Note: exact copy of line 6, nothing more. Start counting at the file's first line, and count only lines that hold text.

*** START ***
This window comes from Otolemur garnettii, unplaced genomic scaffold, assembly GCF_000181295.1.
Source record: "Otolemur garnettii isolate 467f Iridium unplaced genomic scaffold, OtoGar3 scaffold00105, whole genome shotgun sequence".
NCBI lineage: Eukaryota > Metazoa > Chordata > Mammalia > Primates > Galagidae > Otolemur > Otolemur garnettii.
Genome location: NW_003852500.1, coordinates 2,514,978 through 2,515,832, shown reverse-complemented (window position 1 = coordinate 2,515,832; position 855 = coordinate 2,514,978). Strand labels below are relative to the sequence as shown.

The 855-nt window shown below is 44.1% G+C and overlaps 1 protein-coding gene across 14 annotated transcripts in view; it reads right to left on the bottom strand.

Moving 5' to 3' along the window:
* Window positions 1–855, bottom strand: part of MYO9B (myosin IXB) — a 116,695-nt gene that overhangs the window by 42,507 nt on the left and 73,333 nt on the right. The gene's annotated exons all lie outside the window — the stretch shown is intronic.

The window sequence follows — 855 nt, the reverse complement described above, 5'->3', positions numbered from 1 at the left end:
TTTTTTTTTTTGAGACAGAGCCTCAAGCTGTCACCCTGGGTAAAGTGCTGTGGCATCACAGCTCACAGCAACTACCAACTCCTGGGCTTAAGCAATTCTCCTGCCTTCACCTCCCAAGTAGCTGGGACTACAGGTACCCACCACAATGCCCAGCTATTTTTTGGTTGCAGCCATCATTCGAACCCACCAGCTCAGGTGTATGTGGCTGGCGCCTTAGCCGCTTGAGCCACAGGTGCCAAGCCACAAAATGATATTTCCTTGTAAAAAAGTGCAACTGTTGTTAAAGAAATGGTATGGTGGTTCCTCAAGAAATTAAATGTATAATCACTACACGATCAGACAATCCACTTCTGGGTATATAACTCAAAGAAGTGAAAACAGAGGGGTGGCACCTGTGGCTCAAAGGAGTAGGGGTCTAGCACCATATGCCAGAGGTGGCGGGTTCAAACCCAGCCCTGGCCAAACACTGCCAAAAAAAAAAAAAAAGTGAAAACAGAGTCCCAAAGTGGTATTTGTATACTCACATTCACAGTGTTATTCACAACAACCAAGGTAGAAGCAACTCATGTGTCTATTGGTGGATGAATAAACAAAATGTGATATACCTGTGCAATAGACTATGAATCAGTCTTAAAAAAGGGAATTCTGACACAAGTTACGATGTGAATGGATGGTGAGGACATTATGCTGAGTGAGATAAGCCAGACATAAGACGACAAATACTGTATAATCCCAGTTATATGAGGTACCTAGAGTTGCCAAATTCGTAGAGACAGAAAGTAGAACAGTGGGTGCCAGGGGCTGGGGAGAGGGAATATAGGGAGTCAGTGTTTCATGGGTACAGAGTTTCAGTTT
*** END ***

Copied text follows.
Moving 5' to 3' along the window: